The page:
I don't watch movies hoping that I can fill in every gap the director fails to. There's a fine line between viewer interpretation and a filmmaker failing to do his job as a storyteller. If something as imperative as that doesn't matter, than why have three Lord of the Rings films? We all know that the Hobbits will get the ring to Mount Doom, so why fill in the middle with needless story? Why not leave it up to the viewers? It's both lazy storytelling and filmmaking to simply to depend on viewer's to make all of the connections because you were unable to; it defeats the purpose of crafting a narrative. Again, interpretation is ONE thing, like Nolan's last film, INCEPTION, does the medal top fall over? Who knows? THAT's where viewer interpretation comes into play. Why was the body in SILENT HILL crucified against a fence with its entrails hanging out; the victim still breathing through his gasmask? Viewer interpretation. In SAUNA: CLEANSE YOUR SINS; why does the monstrous being at the end state the words, "My beloved"? Before the cut to black? Viewer interpretation. These are things which aren't part integral. They're talking points of possible explanation for, beside-the-point content. This goes for Blake and the sewer; AT THE VERY LEAST, show us connecting scenes of WHY Blake would wind up their; his reasoning. Could he have just jumped down another manhole around that area and pursued Gordon and his captors? What made him backtrack ALL of the way to that one sewer when it's known that there are numerous underground tunnels? If he had a gut feeling of that single one, couldn't/wouldn't he have a gut feeling of any other manhole?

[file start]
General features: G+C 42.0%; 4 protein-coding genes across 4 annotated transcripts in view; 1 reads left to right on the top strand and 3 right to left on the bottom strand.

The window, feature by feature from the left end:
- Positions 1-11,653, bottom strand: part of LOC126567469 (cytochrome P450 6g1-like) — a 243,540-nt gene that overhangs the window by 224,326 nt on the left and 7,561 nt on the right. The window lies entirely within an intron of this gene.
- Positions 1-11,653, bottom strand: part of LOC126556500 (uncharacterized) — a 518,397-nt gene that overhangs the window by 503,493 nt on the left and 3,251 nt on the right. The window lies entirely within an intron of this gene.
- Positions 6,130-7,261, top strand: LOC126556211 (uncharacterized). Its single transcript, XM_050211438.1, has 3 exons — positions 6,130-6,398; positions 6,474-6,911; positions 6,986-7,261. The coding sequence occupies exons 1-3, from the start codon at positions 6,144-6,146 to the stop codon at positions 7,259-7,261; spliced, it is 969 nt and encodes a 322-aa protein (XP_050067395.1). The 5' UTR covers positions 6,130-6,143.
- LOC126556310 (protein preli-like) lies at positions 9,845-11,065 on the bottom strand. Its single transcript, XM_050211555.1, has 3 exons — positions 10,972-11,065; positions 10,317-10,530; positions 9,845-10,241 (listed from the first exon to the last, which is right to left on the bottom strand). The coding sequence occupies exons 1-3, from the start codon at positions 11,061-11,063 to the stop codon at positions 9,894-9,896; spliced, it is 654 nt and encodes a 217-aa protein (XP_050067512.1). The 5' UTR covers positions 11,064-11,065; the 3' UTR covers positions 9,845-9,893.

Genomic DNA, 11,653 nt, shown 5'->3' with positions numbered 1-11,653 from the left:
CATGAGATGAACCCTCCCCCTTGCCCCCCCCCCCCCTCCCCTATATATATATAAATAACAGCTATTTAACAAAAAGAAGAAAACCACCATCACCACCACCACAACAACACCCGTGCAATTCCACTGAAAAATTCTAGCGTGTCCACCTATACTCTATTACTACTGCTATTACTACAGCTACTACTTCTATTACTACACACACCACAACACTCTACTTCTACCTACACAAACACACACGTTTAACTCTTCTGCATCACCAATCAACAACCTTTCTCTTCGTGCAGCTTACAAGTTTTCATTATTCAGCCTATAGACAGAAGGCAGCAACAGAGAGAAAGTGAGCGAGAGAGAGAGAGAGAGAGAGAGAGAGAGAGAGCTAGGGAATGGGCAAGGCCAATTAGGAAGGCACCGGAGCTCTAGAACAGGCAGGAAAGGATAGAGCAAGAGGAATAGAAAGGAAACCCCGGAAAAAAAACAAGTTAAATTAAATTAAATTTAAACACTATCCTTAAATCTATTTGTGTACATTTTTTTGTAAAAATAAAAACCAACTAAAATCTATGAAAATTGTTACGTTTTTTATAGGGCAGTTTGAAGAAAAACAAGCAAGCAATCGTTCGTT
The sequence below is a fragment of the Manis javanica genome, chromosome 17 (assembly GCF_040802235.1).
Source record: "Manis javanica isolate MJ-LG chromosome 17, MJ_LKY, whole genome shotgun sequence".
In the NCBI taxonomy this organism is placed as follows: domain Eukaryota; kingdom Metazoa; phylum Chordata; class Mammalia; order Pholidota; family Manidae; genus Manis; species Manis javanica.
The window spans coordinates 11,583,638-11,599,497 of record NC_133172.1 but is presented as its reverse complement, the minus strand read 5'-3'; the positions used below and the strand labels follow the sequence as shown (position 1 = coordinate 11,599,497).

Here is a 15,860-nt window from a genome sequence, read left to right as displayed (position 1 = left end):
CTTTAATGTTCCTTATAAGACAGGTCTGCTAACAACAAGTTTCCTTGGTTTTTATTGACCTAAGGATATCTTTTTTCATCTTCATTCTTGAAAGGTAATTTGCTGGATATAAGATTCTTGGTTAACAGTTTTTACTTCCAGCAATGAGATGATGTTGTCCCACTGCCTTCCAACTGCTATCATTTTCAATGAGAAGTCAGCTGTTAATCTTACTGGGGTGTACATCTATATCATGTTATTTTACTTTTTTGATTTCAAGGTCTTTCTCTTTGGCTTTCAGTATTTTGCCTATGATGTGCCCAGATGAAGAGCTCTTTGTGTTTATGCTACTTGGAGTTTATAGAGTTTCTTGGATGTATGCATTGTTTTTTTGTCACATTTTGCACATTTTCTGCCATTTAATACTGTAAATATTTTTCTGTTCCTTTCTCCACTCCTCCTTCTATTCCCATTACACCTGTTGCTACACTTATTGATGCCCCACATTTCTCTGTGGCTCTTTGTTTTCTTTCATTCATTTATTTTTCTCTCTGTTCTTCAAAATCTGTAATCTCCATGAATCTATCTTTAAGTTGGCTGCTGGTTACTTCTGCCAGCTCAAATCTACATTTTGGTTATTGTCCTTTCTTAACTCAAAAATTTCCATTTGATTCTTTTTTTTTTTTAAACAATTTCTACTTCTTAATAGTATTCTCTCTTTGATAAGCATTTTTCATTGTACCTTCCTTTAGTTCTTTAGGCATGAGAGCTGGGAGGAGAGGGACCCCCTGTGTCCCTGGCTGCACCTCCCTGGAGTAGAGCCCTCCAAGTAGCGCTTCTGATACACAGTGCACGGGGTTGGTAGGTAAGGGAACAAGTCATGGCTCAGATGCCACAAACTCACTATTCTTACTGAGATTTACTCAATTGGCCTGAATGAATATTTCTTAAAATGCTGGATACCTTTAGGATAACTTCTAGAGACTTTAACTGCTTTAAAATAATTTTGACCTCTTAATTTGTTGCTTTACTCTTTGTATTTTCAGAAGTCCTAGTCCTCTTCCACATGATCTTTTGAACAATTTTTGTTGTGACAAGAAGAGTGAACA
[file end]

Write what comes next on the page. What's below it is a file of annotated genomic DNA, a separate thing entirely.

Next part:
3. Again, though, WHY would he walk around for eight years without a brace? If you had access to something that allowed you to walk without issue, wouldn't you take it? Obviously--as the film depicts--the brace ONLY hurts for the instant it's attached to the leg. Beyond that moment, Batman is NEVER seen in pain again due to his leg. Thus, again, why go eight years without an instant-leg-strengthening-repair-o-matic?
    7. "He's Batman" isn't a defense. Refer to both my statement to #1 and what I stated to Ric-Cat, while I gather the use of auto-pilot, from the film's depiction, there was absolutely no means of escape. Our last shot is of him heading out WITH the bomb, not dropping it, not leaving it--still with it seconds before it erupted. Thus, I don't chalk it up as, "Oh, he just got away". Even with auto-pilot, where was he going to go when it blew? Swim in the icy depths for miles on end (if he could somehow survive the explosion)? Had the film simply shown the vehicle leave the city with the bomb--NO interior shot of Batman inside the vehicle as it's over the ocean--than I would have been like, "Wait a second, it never showed Batman actually flying over the ocean--only his vehicle--thus, he didn't die.""
    8. Not sure if I would, but I know that looking at a picture of the sole person I loved and then having to remember that she and her death were/are the reasons I'm now in my present state-- well, it might be a bit of a mood killer. Again, the idea isn't bad. The execution is. Had Nolan established chemistry between the two instead of--as I mentioned in the review--other moments between the two, not minute-long conversations of business, I would have believed the tryst. As it was though, it was out of nowhere and too convenient.

    As for Bane's demise, again--As I stated in my review--my off-the-cuff idea of Bane's alter death would still make more sense than what did happen to happen, as well as what happened throughout the entire course of the adventure. I'd find much more faith in a trained, militaristic brute of a tracker finding Batman in the streets of Gotham (as they're blowing sh*t up quite loudly), than say, Batman arriving in Gotham when he had zero access to airports, monies, resources, people, was in another country. . . Not to mention all of the bridges in Gotham blown out; the only one still intact guarded by countless police and military.